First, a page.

When it comes to food-safety standards, Europe has some of the strictest laws and regulations in place. In fact, many of the foods that we eat regularly here in the U.S. are banned in the European Union. Europeans prefer their veggies sans GMOs and their chicken air-chilled instead of washed in chlorinated water. Meanwhile, Americans are stuck with corn with a side of herbicide and their milk chock full of antibiotics, resulting in resistant bacteria.

The main difference is that the EU takes a precautionary stance regarding any potential harm caused by food production, whereas the U.S. tends to favor the giants that dominate the food industry over the warnings of scientific studies. The food industry in the EU is regulated by the centralized European Food Safety Authority (EFSA), which is an independent committee that conducts scientific risk assessments. Meanwhile, in the U.S. the Food and Drug Administration (FDA) evaluates the safety of food additives, the Department of Agriculture (USDA) prevents the spread of invasive plants, and the Environmental Protection Agency (EPA) determines environmental and human health risk of pesticides and chemicals. This means that in the U.S., foods themselves are not required to be subjected to mandatory review by the FDA, unlike the EFSA. In general, the EU is quick to act, whereas in America, adhering to FDA regulations is mostly voluntary, as decided by the state or company.

To illustrate these differences, we can turn to a multitude of examples, including how livestock is raised, the list of approved food additives and the use of GMOs. For instance, organic arsenic is used extensively in the large-scale meat industry in the U.S., because it makes animals grow faster while turning their meat an appealing pink. However, several studies have shown that this practice can produce inorganic arsenic in meats, as well as tap water and crops such as rice. While certain U.S. manufacturers have since voluntarily pulled this additive, and multiple groups have voiced their concerns to the FDA, the FDA has made no official regulation. Meanwhile in Europe, arsenic-based compounds have never been approved as safe for animal feed.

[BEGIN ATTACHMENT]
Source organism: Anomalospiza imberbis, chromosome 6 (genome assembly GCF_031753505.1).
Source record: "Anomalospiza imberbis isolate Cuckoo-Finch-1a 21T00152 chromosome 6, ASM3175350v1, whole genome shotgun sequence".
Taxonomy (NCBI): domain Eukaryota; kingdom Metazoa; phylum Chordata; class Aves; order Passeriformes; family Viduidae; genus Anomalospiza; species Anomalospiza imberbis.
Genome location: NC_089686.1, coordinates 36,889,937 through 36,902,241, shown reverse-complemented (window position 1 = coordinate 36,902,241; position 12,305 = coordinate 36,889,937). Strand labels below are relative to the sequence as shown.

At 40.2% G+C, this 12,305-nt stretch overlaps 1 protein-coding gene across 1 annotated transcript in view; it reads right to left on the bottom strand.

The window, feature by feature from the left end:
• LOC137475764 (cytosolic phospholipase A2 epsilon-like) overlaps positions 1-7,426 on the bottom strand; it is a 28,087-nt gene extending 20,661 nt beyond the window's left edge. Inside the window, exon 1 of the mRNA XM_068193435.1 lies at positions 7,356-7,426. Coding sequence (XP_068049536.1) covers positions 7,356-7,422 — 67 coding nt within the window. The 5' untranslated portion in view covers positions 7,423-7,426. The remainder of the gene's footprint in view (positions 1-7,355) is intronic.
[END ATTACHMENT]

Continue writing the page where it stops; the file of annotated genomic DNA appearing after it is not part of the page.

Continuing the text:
Beyond the meat industry, the EU and U.S. differ greatly over the use of GMOs in crops. Currently in the U.S., regulatory agencies do not regulate biotechnology or review genetically modified foods, which is highly controversial. This means that the FDA is reliant upon the voluntary action of biotech companies that wish to report the genes introduced into their crops, giving these companies a certain level of power. Over the past two decades, the U.S. has approved 140 genetically modified crops, while the EU has approved fewer than 40. Because the potential risks of genetically modified foods are not yet known, the EU’s regulations err on the side of caution and therefore all GM foods are regulated. Before approval, the EU requires both proof of the safety of a genetically modified crop and proper labeling of such products, unlike the U.S.

Another asset that the Europeans typically distrust biotechnology, unlike Americans who have fully embraced it. When the Transatlantic Trade and Investment Partnership (TTIP) was being created, there was fear in Europe that this free-trade zone would introduce American agriculture into Europe and degrade its high food standards. In particular, the Europeans rebelled against America’s use of chlorine washing of chicken, and thanks to their efforts, today Europe refuses to accept American poultry that has been treated with chlorine, in addition to banning American meats that have been treated with pharmaceutical growth enhancers.

As consumers, we are reminded by our distant European neighbors that speaking out against harmful practices can make a difference. We have witnessed this with the push to label foods as GMO-free and the increase in the organic industry here in the U.S., both of which are responses to our voiced concerns. By continuing to speak out against disconcerting practices and by taking our money elsewhere, the giant agricultural companies will be forced to listen. Europeans have shown us that there is nothing wrong with questioning biotechnology, and we should look to their regulations if, we too, want to implement high standards to consume safe foods.